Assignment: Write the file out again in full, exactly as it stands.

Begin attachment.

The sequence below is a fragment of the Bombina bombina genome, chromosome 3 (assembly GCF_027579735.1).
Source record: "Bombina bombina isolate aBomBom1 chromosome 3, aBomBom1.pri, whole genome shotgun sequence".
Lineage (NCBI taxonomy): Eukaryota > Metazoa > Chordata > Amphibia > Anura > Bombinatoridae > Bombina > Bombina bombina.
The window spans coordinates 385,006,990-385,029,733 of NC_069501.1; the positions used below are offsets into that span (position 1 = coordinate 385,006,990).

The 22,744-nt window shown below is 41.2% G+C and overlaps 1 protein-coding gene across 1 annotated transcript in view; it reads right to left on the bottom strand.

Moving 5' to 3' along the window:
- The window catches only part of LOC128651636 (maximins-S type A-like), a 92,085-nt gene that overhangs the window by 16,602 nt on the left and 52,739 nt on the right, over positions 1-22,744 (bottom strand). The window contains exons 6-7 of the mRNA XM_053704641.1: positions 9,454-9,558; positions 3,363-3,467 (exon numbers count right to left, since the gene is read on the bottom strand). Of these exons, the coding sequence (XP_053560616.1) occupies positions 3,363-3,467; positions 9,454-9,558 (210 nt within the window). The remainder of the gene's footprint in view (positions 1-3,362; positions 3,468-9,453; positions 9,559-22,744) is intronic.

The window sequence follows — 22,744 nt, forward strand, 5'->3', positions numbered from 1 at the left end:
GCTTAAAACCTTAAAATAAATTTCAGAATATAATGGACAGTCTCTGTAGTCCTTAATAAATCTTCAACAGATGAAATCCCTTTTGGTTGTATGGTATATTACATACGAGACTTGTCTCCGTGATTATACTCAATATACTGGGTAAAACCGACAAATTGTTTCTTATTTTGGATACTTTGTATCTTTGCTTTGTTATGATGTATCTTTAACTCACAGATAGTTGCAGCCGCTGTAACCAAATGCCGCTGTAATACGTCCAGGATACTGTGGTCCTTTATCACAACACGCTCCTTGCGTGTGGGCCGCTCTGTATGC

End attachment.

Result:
The sequence below is a fragment of the Bombina bombina genome, chromosome 3 (assembly GCF_027579735.1).
Source record: "Bombina bombina isolate aBomBom1 chromosome 3, aBomBom1.pri, whole genome shotgun sequence".
Lineage (NCBI taxonomy): Eukaryota > Metazoa > Chordata > Amphibia > Anura > Bombinatoridae > Bombina > Bombina bombina.
The window spans coordinates 385,006,990-385,029,733 of NC_069501.1; the positions used below are offsets into that span (position 1 = coordinate 385,006,990).

The 22,744-nt window shown below is 41.2% G+C and overlaps 1 protein-coding gene across 1 annotated transcript in view; it reads right to left on the bottom strand.

Moving 5' to 3' along the window:
- The window catches only part of LOC128651636 (maximins-S type A-like), a 92,085-nt gene that overhangs the window by 16,602 nt on the left and 52,739 nt on the right, over positions 1-22,744 (bottom strand). The window contains exons 6-7 of the mRNA XM_053704641.1: positions 9,454-9,558; positions 3,363-3,467 (exon numbers count right to left, since the gene is read on the bottom strand). Of these exons, the coding sequence (XP_053560616.1) occupies positions 3,363-3,467; positions 9,454-9,558 (210 nt within the window). The remainder of the gene's footprint in view (positions 1-3,362; positions 3,468-9,453; positions 9,559-22,744) is intronic.

The window sequence follows — 22,744 nt, forward strand, 5'->3', positions numbered from 1 at the left end:
GCTTAAAACCTTAAAATAAATTTCAGAATATAATGGACAGTCTCTGTAGTCCTTAATAAATCTTCAACAGATGAAATCCCTTTTGGTTGTATGGTATATTACATACGAGACTTGTCTCCGTGATTATACTCAATATACTGGGTAAAACCGACAAATTGTTTCTTATTTTGGATACTTTGTATCTTTGCTTTGTTATGATGTATCTTTAACTCACAGATAGTTGCAGCCGCTGTAACCAAATGCCGCTGTAATACGTCCAGGATACTGTGGTCCTTTATCACAACACGCTCCTTGCGTGTGGGCCGCTCTGTATGC